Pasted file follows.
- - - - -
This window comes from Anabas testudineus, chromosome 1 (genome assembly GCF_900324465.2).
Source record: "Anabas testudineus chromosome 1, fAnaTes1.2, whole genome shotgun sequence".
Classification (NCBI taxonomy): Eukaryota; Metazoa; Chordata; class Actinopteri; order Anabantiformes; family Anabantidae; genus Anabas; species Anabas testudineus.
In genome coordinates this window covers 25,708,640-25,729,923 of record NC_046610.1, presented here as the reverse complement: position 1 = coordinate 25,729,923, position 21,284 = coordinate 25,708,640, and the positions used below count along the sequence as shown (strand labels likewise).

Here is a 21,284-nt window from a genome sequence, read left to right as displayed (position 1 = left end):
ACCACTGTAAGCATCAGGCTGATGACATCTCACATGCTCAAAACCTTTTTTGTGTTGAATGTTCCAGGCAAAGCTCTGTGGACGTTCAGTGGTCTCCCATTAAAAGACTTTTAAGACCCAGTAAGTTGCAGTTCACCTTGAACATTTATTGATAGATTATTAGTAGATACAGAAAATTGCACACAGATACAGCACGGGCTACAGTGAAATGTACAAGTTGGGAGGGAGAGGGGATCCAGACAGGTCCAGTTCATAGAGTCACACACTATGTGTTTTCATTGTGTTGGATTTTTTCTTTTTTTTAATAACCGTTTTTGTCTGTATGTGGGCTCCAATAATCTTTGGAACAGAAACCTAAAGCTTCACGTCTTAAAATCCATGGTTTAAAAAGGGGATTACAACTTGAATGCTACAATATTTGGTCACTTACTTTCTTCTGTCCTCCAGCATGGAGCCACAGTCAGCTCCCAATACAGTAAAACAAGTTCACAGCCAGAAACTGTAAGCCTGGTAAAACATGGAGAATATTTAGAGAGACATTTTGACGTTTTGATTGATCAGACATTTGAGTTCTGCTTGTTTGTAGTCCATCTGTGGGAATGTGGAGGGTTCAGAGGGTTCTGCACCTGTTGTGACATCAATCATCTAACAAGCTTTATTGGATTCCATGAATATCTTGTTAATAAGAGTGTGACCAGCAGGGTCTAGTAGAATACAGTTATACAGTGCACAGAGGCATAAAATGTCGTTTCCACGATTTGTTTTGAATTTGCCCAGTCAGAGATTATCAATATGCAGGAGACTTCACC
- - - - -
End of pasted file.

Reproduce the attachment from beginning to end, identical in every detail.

This window comes from Anabas testudineus, chromosome 1 (genome assembly GCF_900324465.2).
Source record: "Anabas testudineus chromosome 1, fAnaTes1.2, whole genome shotgun sequence".
Classification (NCBI taxonomy): Eukaryota; Metazoa; Chordata; class Actinopteri; order Anabantiformes; family Anabantidae; genus Anabas; species Anabas testudineus.
In genome coordinates this window covers 25,708,640-25,729,923 of record NC_046610.1, presented here as the reverse complement: position 1 = coordinate 25,729,923, position 21,284 = coordinate 25,708,640, and the positions used below count along the sequence as shown (strand labels likewise).

Here is a 21,284-nt window from a genome sequence, read left to right as displayed (position 1 = left end):
ACCACTGTAAGCATCAGGCTGATGACATCTCACATGCTCAAAACCTTTTTTGTGTTGAATGTTCCAGGCAAAGCTCTGTGGACGTTCAGTGGTCTCCCATTAAAAGACTTTTAAGACCCAGTAAGTTGCAGTTCACCTTGAACATTTATTGATAGATTATTAGTAGATACAGAAAATTGCACACAGATACAGCACGGGCTACAGTGAAATGTACAAGTTGGGAGGGAGAGGGGATCCAGACAGGTCCAGTTCATAGAGTCACACACTATGTGTTTTCATTGTGTTGGATTTTTTCTTTTTTTTAATAACCGTTTTTGTCTGTATGTGGGCTCCAATAATCTTTGGAACAGAAACCTAAAGCTTCACGTCTTAAAATCCATGGTTTAAAAAGGGGATTACAACTTGAATGCTACAATATTTGGTCACTTACTTTCTTCTGTCCTCCAGCATGGAGCCACAGTCAGCTCCCAATACAGTAAAACAAGTTCACAGCCAGAAACTGTAAGCCTGGTAAAACATGGAGAATATTTAGAGAGACATTTTGACGTTTTGATTGATCAGACATTTGAGTTCTGCTTGTTTGTAGTCCATCTGTGGGAATGTGGAGGGTTCAGAGGGTTCTGCACCTGTTGTGACATCAATCATCTAACAAGCTTTATTGGATTCCATGAATATCTTGTTAATAAGAGTGTGACCAGCAGGGTCTAGTAGAATACAGTTATACAGTGCACAGAGGCATAAAATGTCGTTTCCACGATTTGTTTTGAATTTGCCCAGTCAGAGATTATCAATATGCAGGAGACTTCACC